Let the Dead Bury their Dead

By Jeff A. Benner https://www.ancient-hebrew.org/

A major mistake that people make when interpreting the Bible is that they have no context. While pastors and teachers are often heard saying that you need to interpret the Bible based on context, what they are usually referring to is reading the passage in context with the passages before and after the passage in question. While this is important, it is only a small part of the meaning of “context.” In order to properly interpret any passage in the Bible you have to understand its meaning based on the context of the authors culture and perspectives.

When we try and interpret the Bible from the Bible alone, which is what most people do, we are missing the context. Matthew 8:21-22 is an excellent example of this. These verses state, And another of his disciples said unto him, Lord, suffer me first to go and bury my father. But Jesus said unto him, Follow me; and let the dead bury their dead. If we attempt to interpret this from the Bible alone, we can come up with a wide variety of interpretations.

In the Ten Commandments the Israelites were commanded to honor their father and mother. If Jesus was in fact telling this individual to ignore the burial of his father, he would be causing a violation of this commandment. For this reason, many will come up with a different interpretation, such as “this isn’t talking about the physical death, but a spiritual death,” or “this is an idiom for taking care of his elderly father,” or some other interpretation based on nothing more than speculation.

The question one must ask is, “What were the burial practices in first century Israel?” Because the Bible does not give us this information, we need to seek other sources to learn about this practice. When a person died, they were taken, usually on the same day of the death, to the family tomb, which was often a cave carved out of the limestone rock.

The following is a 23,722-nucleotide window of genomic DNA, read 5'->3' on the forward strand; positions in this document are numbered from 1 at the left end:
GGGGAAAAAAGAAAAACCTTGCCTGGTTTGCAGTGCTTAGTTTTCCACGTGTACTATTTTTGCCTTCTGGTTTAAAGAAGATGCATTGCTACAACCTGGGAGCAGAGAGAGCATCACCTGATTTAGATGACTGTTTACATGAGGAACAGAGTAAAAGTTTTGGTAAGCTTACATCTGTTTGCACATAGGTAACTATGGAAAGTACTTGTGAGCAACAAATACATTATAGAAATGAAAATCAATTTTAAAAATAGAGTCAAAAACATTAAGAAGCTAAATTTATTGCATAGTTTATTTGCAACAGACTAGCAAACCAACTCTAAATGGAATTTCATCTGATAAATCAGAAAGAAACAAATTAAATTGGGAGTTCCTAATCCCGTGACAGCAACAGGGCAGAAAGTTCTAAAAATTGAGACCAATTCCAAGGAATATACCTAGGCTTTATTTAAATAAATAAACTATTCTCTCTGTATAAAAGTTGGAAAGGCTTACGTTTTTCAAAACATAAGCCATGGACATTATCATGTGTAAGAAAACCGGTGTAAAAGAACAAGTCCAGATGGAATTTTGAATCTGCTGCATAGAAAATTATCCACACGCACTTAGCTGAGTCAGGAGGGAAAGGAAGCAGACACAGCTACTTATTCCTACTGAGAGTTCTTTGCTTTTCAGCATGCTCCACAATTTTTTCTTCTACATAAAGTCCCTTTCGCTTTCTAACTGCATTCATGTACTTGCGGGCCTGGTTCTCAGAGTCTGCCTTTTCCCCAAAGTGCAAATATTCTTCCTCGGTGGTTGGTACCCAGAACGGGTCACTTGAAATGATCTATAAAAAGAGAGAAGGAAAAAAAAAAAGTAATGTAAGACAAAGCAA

The body was placed on a shelf carved in the rock. A year later the family would return and gather all the bones and place them with the bones of other family members on another shelf or the floor (this may be the origin of the frequent Biblical statement of being “gathered with his ancestors”). This is called the “second burial.”

In Israel in the first Century AD this burial practice, influenced by Roman and Greek practices, became much more costly and elaborate. Part of this extravagance was to take the bones, and instead of placing them on a shelf or floor, they would take the bones of the dead and place them in an ossuary (bone box) with the name of the dead written on the box.

As Jesus would never have told someone not to bury their father (a violation of the commandment to honor your father and mother), the only conclusion is that the man was referring to this “second burial” and why Jesus told him to “let the dead bury their dead.”

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